Posted by docapc at 3:10 pm
TweetWhen we think about forgiveness we often think of something we confer on others- I forgive you. In truth we cannot forgive others without understanding our difficulties in forgiving ourselves. Forgiving oneself for addictive behavior is immensely difficult; alcohol, heroin or your drug of choice pulled you away from the world of the living. When you enter into a full time relationship with drugs your human relationships fade in importance. Addictions do this to people, regardless of who you are or where you came from. Do not allow your world to become narrow, for your shame and grief for the pain you have caused can make you avoid the very people you need the most. It is quite possible, if you are open to a process that involves acceptance of human frailty and imperfections, to forgive yourself. I have seen people return from the abyss of shame and guilt to a position of understanding and forgiveness thousands of time.
When we deepen our understanding of human nature our view of the world and ourselves widens. From this perspective we discover forgiveness for ourselves and others. Forgiveness is an unfolding process rather than an act that is completed and set aside. Forgiveness comes slowly, as we continue to learn from the tragedies and traumas of the past in a continual effort to transcend them and return to a positive view of ourselves. With time, determination and effort we move forward, understanding the past rather than endlessly repeating it.
Our perceptions are limited by our experiences and our interpretations of our experiences. Most people who cannot forgive themselves have developed a critical self-voice that holds them to unrealistic expectations. If you have been criticized, ignored or shown little compassion in your life you have likely learned to blame yourself excessively for mistakes and errors in judgment. In addition if those around you do not understand the complexities of addiction you have probably been subjected to miss-understandings that have fueled a critical self-voice.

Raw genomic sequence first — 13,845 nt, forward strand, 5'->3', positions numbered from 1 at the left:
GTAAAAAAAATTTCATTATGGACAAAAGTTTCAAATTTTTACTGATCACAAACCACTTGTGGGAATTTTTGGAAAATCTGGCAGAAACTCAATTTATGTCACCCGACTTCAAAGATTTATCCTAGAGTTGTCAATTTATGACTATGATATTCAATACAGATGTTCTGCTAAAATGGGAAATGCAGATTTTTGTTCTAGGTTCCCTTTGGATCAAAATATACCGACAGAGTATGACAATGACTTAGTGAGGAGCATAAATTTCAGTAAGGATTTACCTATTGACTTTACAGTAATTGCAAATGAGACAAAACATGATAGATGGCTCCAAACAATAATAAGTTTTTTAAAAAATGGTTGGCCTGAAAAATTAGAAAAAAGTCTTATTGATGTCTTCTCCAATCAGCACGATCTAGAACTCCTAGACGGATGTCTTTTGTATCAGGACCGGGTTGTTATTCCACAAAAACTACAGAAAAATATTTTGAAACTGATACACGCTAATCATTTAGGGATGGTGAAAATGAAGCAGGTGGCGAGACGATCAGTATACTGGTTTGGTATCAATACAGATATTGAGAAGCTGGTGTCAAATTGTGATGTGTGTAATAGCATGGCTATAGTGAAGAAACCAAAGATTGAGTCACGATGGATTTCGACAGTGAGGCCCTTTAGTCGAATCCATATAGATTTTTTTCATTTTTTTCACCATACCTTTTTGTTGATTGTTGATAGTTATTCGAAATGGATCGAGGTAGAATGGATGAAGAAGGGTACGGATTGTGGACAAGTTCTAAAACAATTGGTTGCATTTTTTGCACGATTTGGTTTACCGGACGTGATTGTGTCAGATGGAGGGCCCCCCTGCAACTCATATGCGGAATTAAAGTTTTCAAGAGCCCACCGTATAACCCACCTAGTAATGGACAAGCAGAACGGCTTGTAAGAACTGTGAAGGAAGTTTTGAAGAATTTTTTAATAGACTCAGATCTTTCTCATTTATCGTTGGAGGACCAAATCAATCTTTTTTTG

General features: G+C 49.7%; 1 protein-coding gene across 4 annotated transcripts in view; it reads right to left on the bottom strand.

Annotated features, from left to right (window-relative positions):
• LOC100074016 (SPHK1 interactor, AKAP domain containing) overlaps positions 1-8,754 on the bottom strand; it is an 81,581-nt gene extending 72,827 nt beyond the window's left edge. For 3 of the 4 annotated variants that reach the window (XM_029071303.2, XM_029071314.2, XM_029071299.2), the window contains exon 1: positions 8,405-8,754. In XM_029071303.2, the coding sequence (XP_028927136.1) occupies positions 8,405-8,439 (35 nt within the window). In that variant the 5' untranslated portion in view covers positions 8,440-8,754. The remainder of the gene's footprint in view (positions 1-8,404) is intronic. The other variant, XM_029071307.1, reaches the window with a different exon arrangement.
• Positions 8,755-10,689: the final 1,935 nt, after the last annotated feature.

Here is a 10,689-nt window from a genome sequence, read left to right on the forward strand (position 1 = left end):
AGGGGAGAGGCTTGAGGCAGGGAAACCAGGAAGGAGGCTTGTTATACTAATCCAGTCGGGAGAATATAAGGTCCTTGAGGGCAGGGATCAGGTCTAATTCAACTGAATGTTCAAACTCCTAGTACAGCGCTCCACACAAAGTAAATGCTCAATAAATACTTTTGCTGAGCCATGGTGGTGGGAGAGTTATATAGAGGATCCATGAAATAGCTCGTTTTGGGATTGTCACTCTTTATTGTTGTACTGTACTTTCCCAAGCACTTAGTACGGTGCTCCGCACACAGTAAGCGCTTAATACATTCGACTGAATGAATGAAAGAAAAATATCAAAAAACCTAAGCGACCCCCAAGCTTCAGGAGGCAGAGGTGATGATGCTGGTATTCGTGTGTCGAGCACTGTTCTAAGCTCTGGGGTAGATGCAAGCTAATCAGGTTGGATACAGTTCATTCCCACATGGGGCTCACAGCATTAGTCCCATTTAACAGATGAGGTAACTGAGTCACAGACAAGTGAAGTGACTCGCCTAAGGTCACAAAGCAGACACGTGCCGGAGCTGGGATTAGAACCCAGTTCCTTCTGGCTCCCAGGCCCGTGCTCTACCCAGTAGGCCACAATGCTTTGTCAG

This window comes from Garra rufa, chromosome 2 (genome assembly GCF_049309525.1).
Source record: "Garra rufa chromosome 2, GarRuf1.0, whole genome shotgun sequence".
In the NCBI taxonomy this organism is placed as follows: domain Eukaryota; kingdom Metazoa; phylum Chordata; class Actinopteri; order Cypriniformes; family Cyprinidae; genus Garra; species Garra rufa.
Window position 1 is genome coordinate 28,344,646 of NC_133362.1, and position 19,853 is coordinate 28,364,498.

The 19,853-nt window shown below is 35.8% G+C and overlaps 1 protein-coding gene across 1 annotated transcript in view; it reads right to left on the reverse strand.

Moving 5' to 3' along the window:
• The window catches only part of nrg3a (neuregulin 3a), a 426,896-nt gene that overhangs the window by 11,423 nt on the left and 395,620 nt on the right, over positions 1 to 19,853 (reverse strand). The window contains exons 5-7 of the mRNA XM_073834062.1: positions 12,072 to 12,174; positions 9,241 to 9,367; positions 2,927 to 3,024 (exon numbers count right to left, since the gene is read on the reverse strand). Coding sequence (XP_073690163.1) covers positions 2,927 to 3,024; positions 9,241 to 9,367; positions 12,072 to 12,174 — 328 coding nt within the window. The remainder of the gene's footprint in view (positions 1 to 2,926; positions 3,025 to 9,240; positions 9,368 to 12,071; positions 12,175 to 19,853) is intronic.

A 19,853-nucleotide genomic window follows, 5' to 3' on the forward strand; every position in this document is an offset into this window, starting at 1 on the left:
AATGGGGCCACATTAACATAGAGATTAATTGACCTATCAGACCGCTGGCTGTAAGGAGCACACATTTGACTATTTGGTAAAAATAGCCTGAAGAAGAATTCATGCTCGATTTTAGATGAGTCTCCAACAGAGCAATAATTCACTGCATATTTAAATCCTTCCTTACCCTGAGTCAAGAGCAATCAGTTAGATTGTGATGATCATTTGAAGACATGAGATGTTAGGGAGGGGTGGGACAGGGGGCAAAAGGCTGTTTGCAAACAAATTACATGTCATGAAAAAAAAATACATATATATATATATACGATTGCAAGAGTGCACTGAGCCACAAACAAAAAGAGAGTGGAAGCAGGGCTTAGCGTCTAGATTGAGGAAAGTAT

On the other hand, people who have been fortunate enough to be supported by those who do understand the complications of addiction, whether it is family members, friends or addiction counselors have received the necessary empathy and understanding that encourages forgiveness, without the burden of guilt that exacerbates addictive transgressions.
Criticizing vs. Understanding
Every time we demean another person for their imperfections we re-visit the times the same behavior was done to us. By repeating this behavior we unfairly punish others for the lack of understanding we received, and in this process we cement our inability to free ourselves and treat others kindly.
In order to forgive yourself you have to turn inwardly and begin to understand how you came to be so hard on yourself. Instead of blaming yourself for irrational behavior while under the influence or simply for human errors it is necessary to realize that no child is born with a critical self-voice. The environment you were exposed to created your demeaning voice, complicated by your using days. Now it is time to seek a more accurate view of yourself. Forgiveness arises through the hard work of empathy. Seeking to understand, opening our minds and our hearts to what was once hidden from view, we see a view of our self we could not see before, and in that widened perspective, we see others with the same empathy and open mindedness as we now see our self. You no longer torment yourself with thoughts of what you should have done or should have said but rather see the truth of who you are today and that is finally enough.
The change from a critical self-voice to an understanding self-voice is a transformation of the highest proportions. Kindness toward others is much easier than kindness toward oneself. When your internal voice is reasonable and fair your heart opens up to the world, we move outward from self toward others. This new understanding allows us to feel closer to those we previously judged, a defense used in order to create protective distance. We no longer need to be harsh toward others to shield ourselves. We no longer need to punish ourselves for actions under the influence, we take responsibility but we do not adhere to relentless name calling for what we now understand and will likely not repeat. We are committed to learning from the tragedies and traumas of the past in an ongoing effort to transcend them. With this formula we are able to move forward, building on the past rather than endlessly repeating it.
Forgiveness is the ultimate act of connectedness. In forgiving yourself you forgive others and are far less critical internally and externally. The world then becomes a kinder, warmer place. Forgiveness now signifies freedom-releasing resentment, bitterness and pride-allowing us to live with ease within, and to love others with uncritical affection.
Arthur P. Ciaramicoli, Ed.d,Ph.D.
Author of The Stress Solution: Using Empathy and Cognitive Behavioral Therapy to Reduce Anxiety and Develop Resilience.